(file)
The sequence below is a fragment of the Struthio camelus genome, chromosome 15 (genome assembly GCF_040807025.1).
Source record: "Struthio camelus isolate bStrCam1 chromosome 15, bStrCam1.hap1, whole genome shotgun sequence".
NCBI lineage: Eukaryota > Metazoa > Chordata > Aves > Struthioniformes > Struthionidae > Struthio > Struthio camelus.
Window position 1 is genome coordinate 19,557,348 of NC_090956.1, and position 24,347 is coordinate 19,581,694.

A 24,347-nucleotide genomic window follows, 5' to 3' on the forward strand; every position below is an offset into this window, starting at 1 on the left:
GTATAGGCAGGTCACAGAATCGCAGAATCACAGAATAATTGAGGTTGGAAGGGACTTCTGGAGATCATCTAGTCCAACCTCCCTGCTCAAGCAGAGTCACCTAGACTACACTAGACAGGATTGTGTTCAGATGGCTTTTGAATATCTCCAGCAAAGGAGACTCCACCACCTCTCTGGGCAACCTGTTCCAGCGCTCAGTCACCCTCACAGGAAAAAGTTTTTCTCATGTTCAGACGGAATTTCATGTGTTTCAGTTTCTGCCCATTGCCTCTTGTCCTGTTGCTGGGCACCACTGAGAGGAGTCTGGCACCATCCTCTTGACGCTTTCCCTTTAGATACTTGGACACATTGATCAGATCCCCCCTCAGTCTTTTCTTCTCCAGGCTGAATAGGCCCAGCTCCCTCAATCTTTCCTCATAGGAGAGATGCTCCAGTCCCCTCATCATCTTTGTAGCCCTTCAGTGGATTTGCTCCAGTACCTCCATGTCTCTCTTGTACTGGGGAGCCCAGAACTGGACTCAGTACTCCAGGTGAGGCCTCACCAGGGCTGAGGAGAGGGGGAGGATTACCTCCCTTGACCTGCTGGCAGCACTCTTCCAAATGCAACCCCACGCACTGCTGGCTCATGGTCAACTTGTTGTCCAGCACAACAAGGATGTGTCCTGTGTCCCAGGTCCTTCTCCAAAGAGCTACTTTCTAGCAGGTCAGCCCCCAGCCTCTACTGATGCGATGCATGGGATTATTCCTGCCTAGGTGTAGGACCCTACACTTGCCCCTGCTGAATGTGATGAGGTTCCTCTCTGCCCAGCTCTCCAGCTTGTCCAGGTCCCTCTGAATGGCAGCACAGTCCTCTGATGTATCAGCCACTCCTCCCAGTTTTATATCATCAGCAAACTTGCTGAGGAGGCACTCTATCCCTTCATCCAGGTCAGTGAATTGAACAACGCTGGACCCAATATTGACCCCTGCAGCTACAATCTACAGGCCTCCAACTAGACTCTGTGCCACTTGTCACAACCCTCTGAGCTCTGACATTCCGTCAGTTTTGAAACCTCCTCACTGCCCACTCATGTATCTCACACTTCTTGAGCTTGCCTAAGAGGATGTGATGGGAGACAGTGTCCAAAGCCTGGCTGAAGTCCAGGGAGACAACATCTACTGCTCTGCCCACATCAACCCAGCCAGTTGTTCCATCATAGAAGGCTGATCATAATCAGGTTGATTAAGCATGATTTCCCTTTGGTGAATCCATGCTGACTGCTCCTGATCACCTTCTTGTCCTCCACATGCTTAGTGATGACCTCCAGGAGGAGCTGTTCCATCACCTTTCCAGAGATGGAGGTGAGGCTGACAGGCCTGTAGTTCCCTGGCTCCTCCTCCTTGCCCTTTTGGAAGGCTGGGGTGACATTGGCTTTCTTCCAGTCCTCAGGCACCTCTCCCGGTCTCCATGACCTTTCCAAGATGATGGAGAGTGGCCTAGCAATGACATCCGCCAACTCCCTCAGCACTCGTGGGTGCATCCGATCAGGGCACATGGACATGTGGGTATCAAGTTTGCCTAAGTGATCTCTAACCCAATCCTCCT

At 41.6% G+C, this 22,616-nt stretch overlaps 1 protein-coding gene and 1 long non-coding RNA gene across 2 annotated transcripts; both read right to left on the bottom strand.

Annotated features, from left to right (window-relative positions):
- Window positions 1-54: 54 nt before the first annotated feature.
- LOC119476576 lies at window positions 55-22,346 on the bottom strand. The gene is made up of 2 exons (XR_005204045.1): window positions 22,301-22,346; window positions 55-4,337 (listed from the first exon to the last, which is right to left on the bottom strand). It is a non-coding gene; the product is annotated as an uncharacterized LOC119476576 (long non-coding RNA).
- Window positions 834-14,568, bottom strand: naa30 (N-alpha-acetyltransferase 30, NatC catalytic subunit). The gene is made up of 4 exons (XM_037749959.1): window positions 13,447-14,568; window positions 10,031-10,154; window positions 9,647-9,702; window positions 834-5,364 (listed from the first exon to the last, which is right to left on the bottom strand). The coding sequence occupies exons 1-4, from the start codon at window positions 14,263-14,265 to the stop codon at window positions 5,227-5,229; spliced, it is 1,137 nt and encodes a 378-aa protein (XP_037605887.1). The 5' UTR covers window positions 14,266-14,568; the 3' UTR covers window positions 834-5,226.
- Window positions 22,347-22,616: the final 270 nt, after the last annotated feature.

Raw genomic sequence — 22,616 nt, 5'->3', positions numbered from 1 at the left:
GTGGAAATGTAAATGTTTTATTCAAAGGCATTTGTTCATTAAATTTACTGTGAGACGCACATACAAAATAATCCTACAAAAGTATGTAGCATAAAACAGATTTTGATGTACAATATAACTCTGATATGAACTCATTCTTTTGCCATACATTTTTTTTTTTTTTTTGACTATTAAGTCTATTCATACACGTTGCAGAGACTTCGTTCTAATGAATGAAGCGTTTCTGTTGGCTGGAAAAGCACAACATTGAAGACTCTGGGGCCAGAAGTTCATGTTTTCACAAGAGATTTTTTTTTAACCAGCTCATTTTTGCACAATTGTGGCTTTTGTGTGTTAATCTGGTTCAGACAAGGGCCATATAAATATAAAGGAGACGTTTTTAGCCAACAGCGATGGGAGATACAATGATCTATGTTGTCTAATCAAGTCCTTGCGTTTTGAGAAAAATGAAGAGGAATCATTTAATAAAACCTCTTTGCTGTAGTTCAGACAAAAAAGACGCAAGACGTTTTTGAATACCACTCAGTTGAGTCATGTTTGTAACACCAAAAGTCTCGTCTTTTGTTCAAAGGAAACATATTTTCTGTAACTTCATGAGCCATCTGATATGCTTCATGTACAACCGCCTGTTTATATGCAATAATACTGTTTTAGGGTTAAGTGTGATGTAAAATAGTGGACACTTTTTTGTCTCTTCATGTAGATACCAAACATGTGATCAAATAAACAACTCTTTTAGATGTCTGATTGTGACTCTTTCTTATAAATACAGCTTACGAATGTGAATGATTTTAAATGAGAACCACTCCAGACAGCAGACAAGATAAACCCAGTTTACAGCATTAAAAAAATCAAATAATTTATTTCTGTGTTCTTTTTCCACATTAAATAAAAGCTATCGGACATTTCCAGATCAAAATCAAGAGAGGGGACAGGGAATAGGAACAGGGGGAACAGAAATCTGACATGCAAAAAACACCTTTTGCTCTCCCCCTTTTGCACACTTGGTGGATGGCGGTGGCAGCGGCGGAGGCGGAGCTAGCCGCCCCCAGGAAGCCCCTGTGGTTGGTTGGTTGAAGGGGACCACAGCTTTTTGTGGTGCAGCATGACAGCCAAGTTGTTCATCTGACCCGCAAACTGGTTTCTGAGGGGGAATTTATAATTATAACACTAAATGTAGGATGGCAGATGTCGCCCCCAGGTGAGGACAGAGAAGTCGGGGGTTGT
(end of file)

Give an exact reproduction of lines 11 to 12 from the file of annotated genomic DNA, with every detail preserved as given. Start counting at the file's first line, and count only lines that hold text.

- Window positions 834-14,568, bottom strand: naa30 (N-alpha-acetyltransferase 30, NatC catalytic subunit). The gene is made up of 4 exons (XM_037749959.1): window positions 13,447-14,568; window positions 10,031-10,154; window positions 9,647-9,702; window positions 834-5,364 (listed from the first exon to the last, which is right to left on the bottom strand). The coding sequence occupies exons 1-4, from the start codon at window positions 14,263-14,265 to the stop codon at window positions 5,227-5,229; spliced, it is 1,137 nt and encodes a 378-aa protein (XP_037605887.1). The 5' UTR covers window positions 14,266-14,568; the 3' UTR covers window positions 834-5,226.
- Window positions 22,347-22,616: the final 270 nt, after the last annotated feature.